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NachtriebEdit copy

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Nachtrieb JUNE 4
Nachtrieb JUNE 4

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Great Hall of the People
Great Hall of the People

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NachtriebEdit copy

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© Copyright Edward Nachtrieb
As a Chief Photographer for Reuters in China in 1989 I photographed the series of events the culminated in the bloody crackdown on pro-democracy advocates on Tiananmen Square in June. I started posting these images almost 10 years ago after noticing that the memory of those events was being "watered down." These are here to counter a "fake history" that doesn't jibe with the events as I experienced them. 
Ed Nachtrieb
APRIL 16 1989

The beginning. The first wreaths appear on the square a day after the announcement of Hu Yaobang’s death.

APRIL 21 1989
hu yaobang tiananmen

A new banner appears near the mourning posters - “Long Live Democracy and Freedom”

APRIL 22 Great Hall of the People

Hu Yaobang’s memorial service at the Great Hall of the People provides an excuse for students to rally on the steps.

APRIL 24 University

After the memorial, the students had to decide whether to press their demands without the cover of mourning for a former party leader,

Party HQ

The first real “march” to the square. These students were singing “The Internationale” to brace up for their charge into police lines

nachtrieb Beijing 1989

Student protest leaders bike to the Great Hall of the People to deliver their demands for dialogue.

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The last picture of Zhao Ziyang at an official function before his house arrest.

Gorbachev Deng

MAY 17 - Over a half a million people fill Tiananmen Square on Wednesday to demand government reform in the biggest popular uprising since the Chinese Cultural Revolution.

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Long Live Students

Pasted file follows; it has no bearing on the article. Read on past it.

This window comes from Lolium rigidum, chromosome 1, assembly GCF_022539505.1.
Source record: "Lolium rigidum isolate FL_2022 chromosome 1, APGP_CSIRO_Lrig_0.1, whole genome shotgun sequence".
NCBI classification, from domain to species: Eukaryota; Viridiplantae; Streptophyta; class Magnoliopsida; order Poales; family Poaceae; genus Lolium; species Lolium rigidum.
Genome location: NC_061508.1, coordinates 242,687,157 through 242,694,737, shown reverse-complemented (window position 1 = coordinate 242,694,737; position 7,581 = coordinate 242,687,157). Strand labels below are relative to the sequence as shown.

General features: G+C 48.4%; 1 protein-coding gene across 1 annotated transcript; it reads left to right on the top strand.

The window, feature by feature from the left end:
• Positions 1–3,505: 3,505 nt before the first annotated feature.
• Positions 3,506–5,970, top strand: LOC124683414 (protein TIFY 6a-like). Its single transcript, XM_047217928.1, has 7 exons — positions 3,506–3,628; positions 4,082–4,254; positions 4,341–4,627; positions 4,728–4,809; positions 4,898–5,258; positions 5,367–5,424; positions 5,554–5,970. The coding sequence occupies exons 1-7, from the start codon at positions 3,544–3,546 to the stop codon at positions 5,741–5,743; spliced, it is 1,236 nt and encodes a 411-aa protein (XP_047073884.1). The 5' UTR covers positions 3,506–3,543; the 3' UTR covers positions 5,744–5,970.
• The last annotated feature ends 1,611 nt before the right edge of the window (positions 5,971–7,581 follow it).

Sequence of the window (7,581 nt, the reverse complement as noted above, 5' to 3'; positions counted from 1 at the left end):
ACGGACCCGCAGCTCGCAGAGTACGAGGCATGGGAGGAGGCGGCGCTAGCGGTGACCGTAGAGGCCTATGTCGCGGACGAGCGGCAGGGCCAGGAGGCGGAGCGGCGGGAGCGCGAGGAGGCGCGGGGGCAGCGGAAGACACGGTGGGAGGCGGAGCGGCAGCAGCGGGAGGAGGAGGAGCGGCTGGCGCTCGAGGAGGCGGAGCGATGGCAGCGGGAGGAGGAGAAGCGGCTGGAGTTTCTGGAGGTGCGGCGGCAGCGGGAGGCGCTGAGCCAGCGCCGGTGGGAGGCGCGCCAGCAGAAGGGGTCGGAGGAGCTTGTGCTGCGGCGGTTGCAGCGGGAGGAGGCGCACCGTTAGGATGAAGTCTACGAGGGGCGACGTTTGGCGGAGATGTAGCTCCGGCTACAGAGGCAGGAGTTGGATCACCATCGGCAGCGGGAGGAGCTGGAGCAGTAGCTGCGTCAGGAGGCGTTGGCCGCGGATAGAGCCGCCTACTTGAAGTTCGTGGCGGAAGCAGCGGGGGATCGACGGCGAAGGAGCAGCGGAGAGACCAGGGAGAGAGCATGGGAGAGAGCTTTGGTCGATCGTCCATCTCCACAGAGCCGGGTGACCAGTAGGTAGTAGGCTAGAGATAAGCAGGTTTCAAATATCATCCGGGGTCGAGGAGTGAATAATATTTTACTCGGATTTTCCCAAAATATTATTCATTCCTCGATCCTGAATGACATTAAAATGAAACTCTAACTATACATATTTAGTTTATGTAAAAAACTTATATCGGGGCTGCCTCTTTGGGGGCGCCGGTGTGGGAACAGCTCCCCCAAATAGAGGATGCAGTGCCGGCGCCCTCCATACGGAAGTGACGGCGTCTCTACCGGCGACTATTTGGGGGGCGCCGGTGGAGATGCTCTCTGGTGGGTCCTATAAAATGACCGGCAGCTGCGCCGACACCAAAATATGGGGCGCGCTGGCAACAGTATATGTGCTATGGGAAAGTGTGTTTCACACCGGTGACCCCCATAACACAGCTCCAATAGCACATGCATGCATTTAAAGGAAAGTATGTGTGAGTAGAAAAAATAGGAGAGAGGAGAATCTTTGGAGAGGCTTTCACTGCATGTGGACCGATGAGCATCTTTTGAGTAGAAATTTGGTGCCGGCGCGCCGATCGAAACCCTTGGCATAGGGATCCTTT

Protesters on Tiananmen
Soldiers stopped by citizens
Stopped by citizens
Edward nachtrieb

Revolution in our time

Mao Defaced
Communist HQ
Communist HQ
scared protester
Goddess of Democracy
JUNE3 1989
Beijing number one hospital
Mourning the dead
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June 6 Tiananmen tank
Long Live The People.jpg

Thirty years ago in Beijing, idealistic students risked everything, including their lives, to make a passionate stand for human freedom in the face of an overbearing state. As they cried out “Long Live the People,” waves of them outstretched their arms and thrust out two fingers to signal “victory.” They were fearless. 

I was the Chief Photographer for Reuters News Pictures in China at the time and lived in Beijing. My favorite images of the 1989 protests reflect the participants’ idealism in the face of overwhelming odds and are now elements in these works by Shepard Fairey. 


Singing patriotic songs, students locked arms and charged into a series of police phalanxes blocking their entrance to Tiananmen Square (image at the bottom, middle). Once they occupied the square, parades of ordinary citizens took to the streets to wave victory signs (top image) while Communist Party bosses met behind the walled gates of their Zhongnanhai headquarters to plot a response (bottom right). 

After the People’s Liberation Army was sent in to suppress what is now called the “pro-democracy movement” on June 4, 1989, there was a liberalization of economic rules and policies. China then experienced a remarkable economic transformation. The idea: if people could get rich, they wouldn’t care so much about their freedoms. I think that’s a miscalculation. In Hong Kong today, ideas championed in 1989 have reappeared in a “Revolution of Our Time” in spite of the campaign to erase such “counter-revolutionary” thoughts from history. 


My images used in these prints are from energetic and optimistic moments of the pro-democracy movement. Victory was in the air. Progress seemed inevitable to those with arms outstretched and smiles beaming from their faces. Shepard’s work reflects their hopes and aspirations. The same ones that fortified those protesters in 1989 are now fuel for the passionate idealists on the streets today. 

                                                                                                              -Edward Nachtrieb, Photographer